The first words of David J. Griffin’s story had me hooked: “In a simpler time, kids played outdoors almost every evening.”
From then on until I finished his column, whatever else he wrote was a reunion of his memories and my own, chasing each other across the page like children of bygone days playing a game of hide-and-go-seek at twilight.
At their best, that is what good nostalgia writers do—sweep us into our own world of remembering, and then lead us gently along forgotten pathways to rediscover pieces of time that are lost in the shadows.
In other columns, Griffin would write about his grandparents’ Warm Morning stove, his grandmother’s “pocket book,” blackberry season, “Pop’s” push mower, his first “pizza pie,” hub caps and white walls, summer date night circa 1960, “Mommie Katie’s” apron, a chicken house, The Little World’s Fair at Brodhead, Joyland Park, August football memories, his slingshot, and on and on.
Scanning the story subjects above, your mind may have wandered off to those golden days before lightning bugs, marbles, kick the can, and tag were replaced by Xboxes, PlayStations, iPhones, and iPads.
We discussed it all a while back when I spent the better part of an afternoon reminiscing with Griffin over a “deluxe” hamburger with fries.
He was born in Rockcastle County and spent a lot of time with his grandparents, Eugene and Katie Stokes, in Mount Vernon. His father, Hobert Griffin, was a taxi driver there, and his mother, Ruby, was a high school English teacher before becoming a full-time mom. David became a chemistry teacher, writing teacher, football, and baseball coach. He worked at Campbellsville and Mount Sterling high schools, and then at George Rogers Clark High in Clark County.
He often began chemistry classes with a homespun story related to the subject of his lesson. Many of his former students still thank him for bringing chemistry to life with his stories.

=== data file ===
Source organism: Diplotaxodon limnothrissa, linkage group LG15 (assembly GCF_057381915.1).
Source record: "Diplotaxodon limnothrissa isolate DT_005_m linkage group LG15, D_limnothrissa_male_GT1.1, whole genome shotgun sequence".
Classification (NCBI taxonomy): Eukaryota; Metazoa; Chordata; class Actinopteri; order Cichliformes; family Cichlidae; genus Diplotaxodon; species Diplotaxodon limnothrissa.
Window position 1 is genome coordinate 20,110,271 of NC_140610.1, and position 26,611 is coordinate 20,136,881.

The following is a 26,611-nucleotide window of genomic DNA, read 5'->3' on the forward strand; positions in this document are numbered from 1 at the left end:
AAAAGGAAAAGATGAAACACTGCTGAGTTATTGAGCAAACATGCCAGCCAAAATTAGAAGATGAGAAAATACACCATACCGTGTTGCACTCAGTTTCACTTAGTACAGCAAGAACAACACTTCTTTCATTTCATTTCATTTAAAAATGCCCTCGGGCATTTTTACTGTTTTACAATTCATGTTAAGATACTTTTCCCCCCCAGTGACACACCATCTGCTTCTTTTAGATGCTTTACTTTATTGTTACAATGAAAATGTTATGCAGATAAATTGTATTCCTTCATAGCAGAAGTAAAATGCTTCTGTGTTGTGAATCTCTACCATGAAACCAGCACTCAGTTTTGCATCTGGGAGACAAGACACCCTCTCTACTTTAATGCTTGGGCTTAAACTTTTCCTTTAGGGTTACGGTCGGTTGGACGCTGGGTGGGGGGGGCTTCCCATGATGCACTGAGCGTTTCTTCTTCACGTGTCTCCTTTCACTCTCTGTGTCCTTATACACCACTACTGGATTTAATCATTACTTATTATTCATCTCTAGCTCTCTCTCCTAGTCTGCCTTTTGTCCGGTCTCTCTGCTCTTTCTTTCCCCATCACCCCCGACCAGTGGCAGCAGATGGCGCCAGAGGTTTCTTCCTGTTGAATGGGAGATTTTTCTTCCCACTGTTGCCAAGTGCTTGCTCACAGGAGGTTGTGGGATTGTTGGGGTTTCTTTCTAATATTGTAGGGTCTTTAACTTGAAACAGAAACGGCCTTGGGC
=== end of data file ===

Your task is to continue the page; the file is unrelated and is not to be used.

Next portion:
Today, Griffin, 69, and his wife, Kathy, members of Clark Energy Cooperative, live on Furnace Mountain near Stanton in Powell County. His weekly column, Rockcastle Memories, in the Mount Vernon Signal newspaper, often draws responses from as many as 75 readers a week. More than 50 of his stories are reprinted in his book, View from the Mountain.
Many people today have no concept of having a party line telephone that would ring a certain number of times for each party who shared the line, or of living in a house that was heated with a Warm Morning stove, Griffin reflects.
“So if you don’t write these things down, the majority of young people today will never know about them, because they don’t have any reason to talk about them,” he says.
The popularity of Griffin’s writings reminds all of us that as we grow older, we each have valuable memories to share—of life as we once knew it.
What are your memories of those simpler times?
Byron Crawford is Kentucky’s storyteller—a veteran television and newspaper journalist known for his colorful essays about life in Kentucky. E-mail him at bcrawford@KentuckyLiving.com.